In my quest to be more useful to readers of this blog, here’s a quick rundown of restaurants that we liked. If you’re hungry by the end of it (or halfway through!), then you know what your stomach is telling you: visit Sicily!
This seaside town should be one of your top alternatives to Taormina, primarily because of Ristorante Il Covo Marino. I felt like I was being promised amazing seafood all the time in Sicily, but only Il Covo Marino actually blew me away. It’s one of our favorites of the entire trip: so good we went back a second time (which we never did for any other restaurant).
The entire menu undersells how spectacular everything is. Don’t miss the mixed starter, with six kinds of seafood; the giant bowl of mussels with red wine vinegar and oregano; and the spaghetti with sea urchin, all silky and al dente. Dessert, a chocolate lava cake oozing with pistachio cream, is to die for. Service is genuinely warm and friendly.
Italian-African fusion restaurant Ginger was our other big favorite of the trip. With a young, female Senegalese chef behind the concept, our dinner at Ginger was like no other.
Antipasti like arancini di couscous show how traditional Sicilian cuisine are complemented by African ingredients and flavorings. Our secondo of octopus marinated in anise, then grilled, was so good we fought over it (I won). And the granita of watermelon with cardamom and ginger was the perfect end to a colorful flavorful meal.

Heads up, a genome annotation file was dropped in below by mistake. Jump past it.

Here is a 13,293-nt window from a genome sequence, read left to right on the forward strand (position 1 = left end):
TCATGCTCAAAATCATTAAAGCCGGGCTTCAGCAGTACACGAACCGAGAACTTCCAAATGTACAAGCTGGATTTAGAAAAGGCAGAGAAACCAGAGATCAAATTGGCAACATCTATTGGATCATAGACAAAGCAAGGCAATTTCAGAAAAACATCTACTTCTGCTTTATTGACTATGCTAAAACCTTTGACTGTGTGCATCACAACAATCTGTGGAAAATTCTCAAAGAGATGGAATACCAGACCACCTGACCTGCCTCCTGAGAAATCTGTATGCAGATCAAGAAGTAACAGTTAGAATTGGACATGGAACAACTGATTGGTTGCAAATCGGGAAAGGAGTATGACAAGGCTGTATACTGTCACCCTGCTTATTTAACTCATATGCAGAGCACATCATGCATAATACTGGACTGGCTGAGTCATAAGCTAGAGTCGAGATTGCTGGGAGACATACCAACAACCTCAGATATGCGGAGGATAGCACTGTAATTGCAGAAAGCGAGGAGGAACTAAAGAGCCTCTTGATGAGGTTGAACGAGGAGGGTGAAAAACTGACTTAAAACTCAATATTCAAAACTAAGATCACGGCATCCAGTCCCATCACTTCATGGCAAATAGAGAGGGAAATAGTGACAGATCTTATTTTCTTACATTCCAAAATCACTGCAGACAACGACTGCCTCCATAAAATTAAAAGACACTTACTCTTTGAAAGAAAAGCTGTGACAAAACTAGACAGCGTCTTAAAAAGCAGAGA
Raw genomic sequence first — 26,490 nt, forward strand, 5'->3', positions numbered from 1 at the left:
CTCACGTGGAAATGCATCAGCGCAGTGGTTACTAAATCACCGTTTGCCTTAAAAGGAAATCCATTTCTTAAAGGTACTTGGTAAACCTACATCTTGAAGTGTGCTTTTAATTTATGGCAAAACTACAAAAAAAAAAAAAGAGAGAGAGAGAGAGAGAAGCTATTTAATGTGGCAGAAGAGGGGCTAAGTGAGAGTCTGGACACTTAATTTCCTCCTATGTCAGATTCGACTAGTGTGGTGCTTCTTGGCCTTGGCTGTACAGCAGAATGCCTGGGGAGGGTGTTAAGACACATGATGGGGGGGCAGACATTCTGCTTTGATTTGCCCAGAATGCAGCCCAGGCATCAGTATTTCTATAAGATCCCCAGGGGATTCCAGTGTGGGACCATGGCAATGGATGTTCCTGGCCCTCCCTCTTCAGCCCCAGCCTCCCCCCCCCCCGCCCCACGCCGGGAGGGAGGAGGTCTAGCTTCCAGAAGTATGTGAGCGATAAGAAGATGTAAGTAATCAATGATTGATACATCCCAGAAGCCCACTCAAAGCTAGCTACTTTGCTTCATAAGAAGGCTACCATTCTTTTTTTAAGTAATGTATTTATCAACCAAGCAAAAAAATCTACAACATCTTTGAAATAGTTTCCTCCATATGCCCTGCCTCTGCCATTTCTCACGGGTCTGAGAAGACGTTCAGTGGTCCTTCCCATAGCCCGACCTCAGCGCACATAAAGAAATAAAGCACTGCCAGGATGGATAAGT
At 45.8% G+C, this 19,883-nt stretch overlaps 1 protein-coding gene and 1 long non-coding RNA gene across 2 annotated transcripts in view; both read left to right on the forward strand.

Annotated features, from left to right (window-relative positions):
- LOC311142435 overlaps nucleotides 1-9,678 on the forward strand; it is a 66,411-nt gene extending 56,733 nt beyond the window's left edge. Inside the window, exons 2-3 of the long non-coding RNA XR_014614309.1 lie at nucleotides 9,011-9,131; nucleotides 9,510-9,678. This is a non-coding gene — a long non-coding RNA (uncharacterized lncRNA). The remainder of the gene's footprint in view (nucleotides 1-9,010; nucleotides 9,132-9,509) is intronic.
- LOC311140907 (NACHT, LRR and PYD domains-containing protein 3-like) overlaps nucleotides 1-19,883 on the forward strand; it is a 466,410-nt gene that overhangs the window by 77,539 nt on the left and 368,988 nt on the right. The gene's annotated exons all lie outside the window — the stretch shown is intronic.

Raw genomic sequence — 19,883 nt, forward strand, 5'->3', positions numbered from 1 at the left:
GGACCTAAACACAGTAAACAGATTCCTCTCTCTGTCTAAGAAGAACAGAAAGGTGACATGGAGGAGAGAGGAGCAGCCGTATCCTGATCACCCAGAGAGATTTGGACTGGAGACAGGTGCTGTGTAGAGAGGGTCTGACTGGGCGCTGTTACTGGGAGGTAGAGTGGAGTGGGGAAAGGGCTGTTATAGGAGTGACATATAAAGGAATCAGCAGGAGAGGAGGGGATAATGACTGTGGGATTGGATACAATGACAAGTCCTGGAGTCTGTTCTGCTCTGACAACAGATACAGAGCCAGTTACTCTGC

Also worth mentioning: aperitivi at L’Ambasciata di Sicilia, on a pretty little terrace just off the main commercial street of Via Atenea.
Pizzeria Paper Moon in Cassabile, beside the beach town of Fontane Bianche, was our first and cheapest dinner out in Sicily. Pizzas are huge and delicious, with the perfect crust that comes from the expert use of a wood-fired oven. Such a warm welcome from these people.
High above chaotic, touristy Taormina, Castelmola is one of the most beautiful villages in Sicily. La Taverna dell’Etna serves traditional Sicilian specialties; the view of the mountains from its terrace is a visual treat.
For coffee, drinks, or a granita, pop into Bar Turrisi for a laugh—its four floors are dripping with penis-themed decor.
Modern bottega FUD does big yummy burgers with choice Sicilian ingredients and artisanal flair. The too-cute spelling of everything on the menu pissed me off big time, but I’m a copywriter.
Trust Pasticceria Salva (c. 1897) to do traditional snacks well: arancini, sweets, cookies, cakes, granite, gelati, and coffee. The tartufo di gelato is the bomb!
This cute village by the seaside is an evening and weekend hotspot for locals. Touristy but pretty Piazza Regina Margherita is packed with restaurants and bars. We liked Suruq for aperitivi and Taverna La Cialoma for dinner (we booked a table on the terrace beside the sea). Prices are on the higher side.
Campisi Conserve beside Ristorante Campisi is a gold mine of Sicilian specialty food products: bottarga di tuna, dried ciliegino tomatoes, crushed pistachios, and more. Hoard as much as you can… we did!
Our last dinner in Sicily was at Trattoria Il Barcaiolo, a tiny, adorable seaside restaurant with excellent food. Truly a hidden gem, we would never have found it if not for the recommendation of the property manager at our B&B. Reservations are a must.